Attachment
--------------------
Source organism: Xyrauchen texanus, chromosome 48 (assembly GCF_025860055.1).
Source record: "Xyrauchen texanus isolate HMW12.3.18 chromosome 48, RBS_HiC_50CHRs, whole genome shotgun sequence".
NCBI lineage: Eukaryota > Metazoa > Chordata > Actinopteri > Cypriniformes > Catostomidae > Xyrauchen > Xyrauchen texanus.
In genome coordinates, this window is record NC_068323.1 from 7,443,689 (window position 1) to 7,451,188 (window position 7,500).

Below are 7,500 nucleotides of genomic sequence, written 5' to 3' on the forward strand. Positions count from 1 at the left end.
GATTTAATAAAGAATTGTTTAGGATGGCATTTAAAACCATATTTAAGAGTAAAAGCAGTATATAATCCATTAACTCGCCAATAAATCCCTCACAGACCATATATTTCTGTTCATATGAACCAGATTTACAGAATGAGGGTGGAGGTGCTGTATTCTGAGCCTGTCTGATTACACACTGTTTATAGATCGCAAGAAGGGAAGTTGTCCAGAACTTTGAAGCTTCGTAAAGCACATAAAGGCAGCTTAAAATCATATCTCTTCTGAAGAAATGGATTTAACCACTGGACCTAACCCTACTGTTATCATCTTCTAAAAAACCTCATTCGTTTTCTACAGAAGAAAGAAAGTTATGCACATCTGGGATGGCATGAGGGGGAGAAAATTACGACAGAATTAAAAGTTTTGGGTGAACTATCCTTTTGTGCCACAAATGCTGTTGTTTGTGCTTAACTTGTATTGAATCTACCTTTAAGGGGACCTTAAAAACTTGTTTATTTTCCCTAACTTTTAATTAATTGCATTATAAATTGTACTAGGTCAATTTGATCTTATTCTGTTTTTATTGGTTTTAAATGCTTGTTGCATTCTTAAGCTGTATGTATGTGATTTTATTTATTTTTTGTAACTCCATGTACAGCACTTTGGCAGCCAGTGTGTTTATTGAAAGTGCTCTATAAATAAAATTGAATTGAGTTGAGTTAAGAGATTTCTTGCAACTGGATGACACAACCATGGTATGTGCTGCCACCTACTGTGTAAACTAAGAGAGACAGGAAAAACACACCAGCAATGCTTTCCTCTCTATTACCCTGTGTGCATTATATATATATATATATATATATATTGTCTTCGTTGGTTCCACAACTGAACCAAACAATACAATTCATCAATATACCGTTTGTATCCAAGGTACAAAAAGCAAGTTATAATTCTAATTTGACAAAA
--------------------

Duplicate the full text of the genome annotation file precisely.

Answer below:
Source organism: Xyrauchen texanus, chromosome 48 (assembly GCF_025860055.1).
Source record: "Xyrauchen texanus isolate HMW12.3.18 chromosome 48, RBS_HiC_50CHRs, whole genome shotgun sequence".
NCBI lineage: Eukaryota > Metazoa > Chordata > Actinopteri > Cypriniformes > Catostomidae > Xyrauchen > Xyrauchen texanus.
In genome coordinates, this window is record NC_068323.1 from 7,443,689 (window position 1) to 7,451,188 (window position 7,500).

Below are 7,500 nucleotides of genomic sequence, written 5' to 3' on the forward strand. Positions count from 1 at the left end.
GATTTAATAAAGAATTGTTTAGGATGGCATTTAAAACCATATTTAAGAGTAAAAGCAGTATATAATCCATTAACTCGCCAATAAATCCCTCACAGACCATATATTTCTGTTCATATGAACCAGATTTACAGAATGAGGGTGGAGGTGCTGTATTCTGAGCCTGTCTGATTACACACTGTTTATAGATCGCAAGAAGGGAAGTTGTCCAGAACTTTGAAGCTTCGTAAAGCACATAAAGGCAGCTTAAAATCATATCTCTTCTGAAGAAATGGATTTAACCACTGGACCTAACCCTACTGTTATCATCTTCTAAAAAACCTCATTCGTTTTCTACAGAAGAAAGAAAGTTATGCACATCTGGGATGGCATGAGGGGGAGAAAATTACGACAGAATTAAAAGTTTTGGGTGAACTATCCTTTTGTGCCACAAATGCTGTTGTTTGTGCTTAACTTGTATTGAATCTACCTTTAAGGGGACCTTAAAAACTTGTTTATTTTCCCTAACTTTTAATTAATTGCATTATAAATTGTACTAGGTCAATTTGATCTTATTCTGTTTTTATTGGTTTTAAATGCTTGTTGCATTCTTAAGCTGTATGTATGTGATTTTATTTATTTTTTGTAACTCCATGTACAGCACTTTGGCAGCCAGTGTGTTTATTGAAAGTGCTCTATAAATAAAATTGAATTGAGTTGAGTTAAGAGATTTCTTGCAACTGGATGACACAACCATGGTATGTGCTGCCACCTACTGTGTAAACTAAGAGAGACAGGAAAAACACACCAGCAATGCTTTCCTCTCTATTACCCTGTGTGCATTATATATATATATATATATATATATTGTCTTCGTTGGTTCCACAACTGAACCAAACAATACAATTCATCAATATACCGTTTGTATCCAAGGTACAAAAAGCAAGTTATAATTCTAATTTGACAAAA